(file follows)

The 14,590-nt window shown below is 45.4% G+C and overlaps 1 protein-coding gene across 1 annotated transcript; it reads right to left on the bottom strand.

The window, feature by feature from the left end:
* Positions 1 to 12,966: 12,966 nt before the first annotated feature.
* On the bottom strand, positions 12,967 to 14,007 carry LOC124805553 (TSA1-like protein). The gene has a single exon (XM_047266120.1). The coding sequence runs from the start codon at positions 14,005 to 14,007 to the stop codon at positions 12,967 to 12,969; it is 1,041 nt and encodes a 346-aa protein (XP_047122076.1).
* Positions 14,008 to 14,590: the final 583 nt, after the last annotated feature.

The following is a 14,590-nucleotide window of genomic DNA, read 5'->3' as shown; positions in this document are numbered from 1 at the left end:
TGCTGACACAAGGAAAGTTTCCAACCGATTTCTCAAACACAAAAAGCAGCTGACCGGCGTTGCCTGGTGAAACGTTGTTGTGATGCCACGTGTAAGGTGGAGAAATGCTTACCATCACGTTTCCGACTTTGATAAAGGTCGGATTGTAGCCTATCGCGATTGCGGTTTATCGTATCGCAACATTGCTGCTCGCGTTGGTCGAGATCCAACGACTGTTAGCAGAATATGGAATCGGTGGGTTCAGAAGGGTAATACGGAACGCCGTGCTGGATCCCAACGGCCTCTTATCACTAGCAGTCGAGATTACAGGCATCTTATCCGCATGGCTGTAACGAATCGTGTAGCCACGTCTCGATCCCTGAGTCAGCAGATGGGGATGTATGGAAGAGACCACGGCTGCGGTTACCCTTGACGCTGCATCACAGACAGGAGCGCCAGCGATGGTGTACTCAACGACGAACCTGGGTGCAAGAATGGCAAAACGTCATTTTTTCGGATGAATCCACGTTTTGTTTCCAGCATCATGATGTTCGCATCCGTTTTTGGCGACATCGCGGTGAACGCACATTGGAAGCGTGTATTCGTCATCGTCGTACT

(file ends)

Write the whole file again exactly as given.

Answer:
The 14,590-nt window shown below is 45.4% G+C and overlaps 1 protein-coding gene across 1 annotated transcript; it reads right to left on the bottom strand.

The window, feature by feature from the left end:
* Positions 1 to 12,966: 12,966 nt before the first annotated feature.
* On the bottom strand, positions 12,967 to 14,007 carry LOC124805553 (TSA1-like protein). The gene has a single exon (XM_047266120.1). The coding sequence runs from the start codon at positions 14,005 to 14,007 to the stop codon at positions 12,967 to 12,969; it is 1,041 nt and encodes a 346-aa protein (XP_047122076.1).
* Positions 14,008 to 14,590: the final 583 nt, after the last annotated feature.

The following is a 14,590-nucleotide window of genomic DNA, read 5'->3' as shown; positions in this document are numbered from 1 at the left end:
TGCTGACACAAGGAAAGTTTCCAACCGATTTCTCAAACACAAAAAGCAGCTGACCGGCGTTGCCTGGTGAAACGTTGTTGTGATGCCACGTGTAAGGTGGAGAAATGCTTACCATCACGTTTCCGACTTTGATAAAGGTCGGATTGTAGCCTATCGCGATTGCGGTTTATCGTATCGCAACATTGCTGCTCGCGTTGGTCGAGATCCAACGACTGTTAGCAGAATATGGAATCGGTGGGTTCAGAAGGGTAATACGGAACGCCGTGCTGGATCCCAACGGCCTCTTATCACTAGCAGTCGAGATTACAGGCATCTTATCCGCATGGCTGTAACGAATCGTGTAGCCACGTCTCGATCCCTGAGTCAGCAGATGGGGATGTATGGAAGAGACCACGGCTGCGGTTACCCTTGACGCTGCATCACAGACAGGAGCGCCAGCGATGGTGTACTCAACGACGAACCTGGGTGCAAGAATGGCAAAACGTCATTTTTTCGGATGAATCCACGTTTTGTTTCCAGCATCATGATGTTCGCATCCGTTTTTGGCGACATCGCGGTGAACGCACATTGGAAGCGTGTATTCGTCATCGTCGTACT